The excitement that a Bugatti racing car possesses, which can also safely be described as erotic, won Ettore a fantastic clientele. Besides the production team, private owners contributed just as much to increasing the fame and cult status of the marque.
The epitome of a private Bugatti driver was a man such as Cenek Junek, a banker from Prague who had practically everything: money, lifestyle, enthusiasm, racing talent � and his wife Elisabeth, who was even surpassed him on the race track. "The world had never seen the like before," wrote Mercedes racing team manager Alfred Neubauer in his memoirs about "that petite, courageous woman" at the Targa Florio in 1928. She overtook all the men: Alberto Divo, Giuseppe Campari, Tazio Nuvolari and several other well-known drivers. Sadly, the miracle did not reach completion. While still in the lead, Elisabeth Junek's car suffered brake problems and was overtaken by Divo. With her visibility impaired by the cloud of dust billowing out behind Divo's car, she drove over a stone and damaged a wheel.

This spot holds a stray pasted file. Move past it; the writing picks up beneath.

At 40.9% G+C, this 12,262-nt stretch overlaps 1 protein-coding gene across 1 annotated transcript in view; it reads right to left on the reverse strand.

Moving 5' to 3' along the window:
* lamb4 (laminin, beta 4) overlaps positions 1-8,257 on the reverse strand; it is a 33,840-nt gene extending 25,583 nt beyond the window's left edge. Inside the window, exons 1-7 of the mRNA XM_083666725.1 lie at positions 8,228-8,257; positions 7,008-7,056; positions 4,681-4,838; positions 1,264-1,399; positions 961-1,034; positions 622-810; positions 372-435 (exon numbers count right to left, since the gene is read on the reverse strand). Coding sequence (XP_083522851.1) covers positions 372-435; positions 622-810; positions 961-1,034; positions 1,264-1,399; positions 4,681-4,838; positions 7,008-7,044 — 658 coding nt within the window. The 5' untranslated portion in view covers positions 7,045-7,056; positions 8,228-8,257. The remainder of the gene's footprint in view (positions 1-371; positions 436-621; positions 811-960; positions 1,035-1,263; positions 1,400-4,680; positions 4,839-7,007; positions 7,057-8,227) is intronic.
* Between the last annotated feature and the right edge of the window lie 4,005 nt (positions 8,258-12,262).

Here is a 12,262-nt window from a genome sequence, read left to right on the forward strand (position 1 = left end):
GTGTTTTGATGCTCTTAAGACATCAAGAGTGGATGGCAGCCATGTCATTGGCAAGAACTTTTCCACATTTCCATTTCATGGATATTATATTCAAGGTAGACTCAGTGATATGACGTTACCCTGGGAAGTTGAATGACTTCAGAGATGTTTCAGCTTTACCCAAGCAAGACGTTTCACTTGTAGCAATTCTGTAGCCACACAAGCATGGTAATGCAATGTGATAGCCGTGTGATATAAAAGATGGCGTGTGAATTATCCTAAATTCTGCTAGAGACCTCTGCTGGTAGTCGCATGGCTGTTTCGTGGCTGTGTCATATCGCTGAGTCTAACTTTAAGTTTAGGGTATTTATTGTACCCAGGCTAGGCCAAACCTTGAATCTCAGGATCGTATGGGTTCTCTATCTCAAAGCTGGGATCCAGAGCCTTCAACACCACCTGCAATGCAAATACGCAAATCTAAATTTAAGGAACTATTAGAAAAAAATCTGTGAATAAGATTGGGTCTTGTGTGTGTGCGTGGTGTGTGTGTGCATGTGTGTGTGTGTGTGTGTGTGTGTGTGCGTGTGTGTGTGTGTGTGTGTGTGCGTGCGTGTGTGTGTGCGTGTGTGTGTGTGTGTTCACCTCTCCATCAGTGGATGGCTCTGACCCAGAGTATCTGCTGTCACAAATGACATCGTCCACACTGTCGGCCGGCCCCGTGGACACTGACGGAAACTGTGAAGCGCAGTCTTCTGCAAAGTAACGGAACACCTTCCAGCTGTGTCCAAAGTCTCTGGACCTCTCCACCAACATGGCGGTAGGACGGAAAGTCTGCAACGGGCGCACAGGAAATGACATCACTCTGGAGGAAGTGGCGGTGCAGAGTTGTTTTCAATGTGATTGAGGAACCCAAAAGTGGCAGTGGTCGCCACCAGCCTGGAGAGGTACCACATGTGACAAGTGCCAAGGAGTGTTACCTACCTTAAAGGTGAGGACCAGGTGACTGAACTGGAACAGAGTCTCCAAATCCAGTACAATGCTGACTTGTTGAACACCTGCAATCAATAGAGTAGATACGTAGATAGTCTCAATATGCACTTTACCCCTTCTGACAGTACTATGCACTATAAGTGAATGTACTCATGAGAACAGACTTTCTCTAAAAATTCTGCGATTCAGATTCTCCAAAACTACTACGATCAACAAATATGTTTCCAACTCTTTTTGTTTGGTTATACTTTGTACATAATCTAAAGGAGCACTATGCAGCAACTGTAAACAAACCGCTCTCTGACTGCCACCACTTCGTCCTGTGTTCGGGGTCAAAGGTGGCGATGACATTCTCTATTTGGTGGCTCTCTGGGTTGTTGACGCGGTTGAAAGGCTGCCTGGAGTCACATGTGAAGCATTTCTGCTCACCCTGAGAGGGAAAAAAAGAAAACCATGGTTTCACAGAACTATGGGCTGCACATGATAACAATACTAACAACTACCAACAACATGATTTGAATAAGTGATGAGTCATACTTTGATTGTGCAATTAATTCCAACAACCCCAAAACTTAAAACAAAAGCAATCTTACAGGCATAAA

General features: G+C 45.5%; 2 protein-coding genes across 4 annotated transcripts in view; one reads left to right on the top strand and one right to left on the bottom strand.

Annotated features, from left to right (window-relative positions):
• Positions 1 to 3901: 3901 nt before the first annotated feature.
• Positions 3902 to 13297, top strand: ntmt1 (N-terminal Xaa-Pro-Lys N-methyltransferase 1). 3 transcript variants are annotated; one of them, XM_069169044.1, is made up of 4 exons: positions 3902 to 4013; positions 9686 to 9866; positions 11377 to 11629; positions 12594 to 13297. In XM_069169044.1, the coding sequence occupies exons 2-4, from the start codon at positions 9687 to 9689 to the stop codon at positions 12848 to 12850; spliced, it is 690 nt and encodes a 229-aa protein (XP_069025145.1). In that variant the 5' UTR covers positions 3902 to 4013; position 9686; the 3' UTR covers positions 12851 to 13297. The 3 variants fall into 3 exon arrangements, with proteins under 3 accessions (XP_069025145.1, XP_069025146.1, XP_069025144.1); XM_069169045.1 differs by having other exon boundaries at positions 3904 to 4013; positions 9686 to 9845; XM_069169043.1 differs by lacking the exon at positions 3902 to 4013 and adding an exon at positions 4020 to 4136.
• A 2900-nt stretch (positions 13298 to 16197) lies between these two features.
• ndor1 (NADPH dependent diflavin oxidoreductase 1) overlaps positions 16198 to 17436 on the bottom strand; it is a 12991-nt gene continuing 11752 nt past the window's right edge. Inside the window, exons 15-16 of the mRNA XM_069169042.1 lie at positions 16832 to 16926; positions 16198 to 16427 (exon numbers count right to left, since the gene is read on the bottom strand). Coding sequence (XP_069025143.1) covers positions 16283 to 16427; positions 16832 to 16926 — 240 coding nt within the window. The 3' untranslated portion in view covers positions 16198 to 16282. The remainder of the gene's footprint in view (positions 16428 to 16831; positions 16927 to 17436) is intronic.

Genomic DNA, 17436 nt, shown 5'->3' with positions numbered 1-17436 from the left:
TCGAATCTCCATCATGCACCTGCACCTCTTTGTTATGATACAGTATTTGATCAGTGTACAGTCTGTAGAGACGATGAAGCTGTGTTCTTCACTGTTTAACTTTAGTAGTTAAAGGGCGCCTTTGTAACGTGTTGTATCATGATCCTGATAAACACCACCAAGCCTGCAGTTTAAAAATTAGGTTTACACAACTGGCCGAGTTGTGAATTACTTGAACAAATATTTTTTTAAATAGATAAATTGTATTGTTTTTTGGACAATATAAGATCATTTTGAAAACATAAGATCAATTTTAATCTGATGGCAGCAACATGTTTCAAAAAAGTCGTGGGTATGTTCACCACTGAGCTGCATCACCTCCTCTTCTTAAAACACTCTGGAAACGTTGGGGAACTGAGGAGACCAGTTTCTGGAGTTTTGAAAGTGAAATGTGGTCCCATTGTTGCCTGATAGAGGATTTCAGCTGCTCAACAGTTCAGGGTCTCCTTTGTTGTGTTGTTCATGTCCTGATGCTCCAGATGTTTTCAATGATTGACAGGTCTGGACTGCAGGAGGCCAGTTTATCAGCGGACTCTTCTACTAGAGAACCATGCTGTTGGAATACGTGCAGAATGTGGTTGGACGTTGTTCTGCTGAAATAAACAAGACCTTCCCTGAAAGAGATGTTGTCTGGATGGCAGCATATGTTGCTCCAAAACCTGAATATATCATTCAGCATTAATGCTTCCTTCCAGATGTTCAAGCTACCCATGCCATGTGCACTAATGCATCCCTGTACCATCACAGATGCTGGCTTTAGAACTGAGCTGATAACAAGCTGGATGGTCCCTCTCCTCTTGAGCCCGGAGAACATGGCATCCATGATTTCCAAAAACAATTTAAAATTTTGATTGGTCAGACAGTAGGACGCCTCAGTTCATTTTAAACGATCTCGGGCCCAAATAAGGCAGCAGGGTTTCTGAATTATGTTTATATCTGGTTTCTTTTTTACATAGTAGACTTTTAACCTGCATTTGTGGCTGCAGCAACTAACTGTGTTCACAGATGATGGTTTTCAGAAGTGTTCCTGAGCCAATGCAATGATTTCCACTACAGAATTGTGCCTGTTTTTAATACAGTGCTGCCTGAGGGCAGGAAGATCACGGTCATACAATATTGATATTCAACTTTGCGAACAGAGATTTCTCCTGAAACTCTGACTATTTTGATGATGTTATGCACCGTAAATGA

She finished the race in fifth place, but this did nothing to detract from the legend. Elisabeth Junek was acclaimed exuberantly all over Europe, and her return to Prague was celebrated proudly in independent Czechoslovakia. But Elisabeth Junek remained an "amateur" and faithfully at the side of her husband. When Cenek Junek was killed in a race at the N�rburgring the career of Elisabeth Junek also came to an end.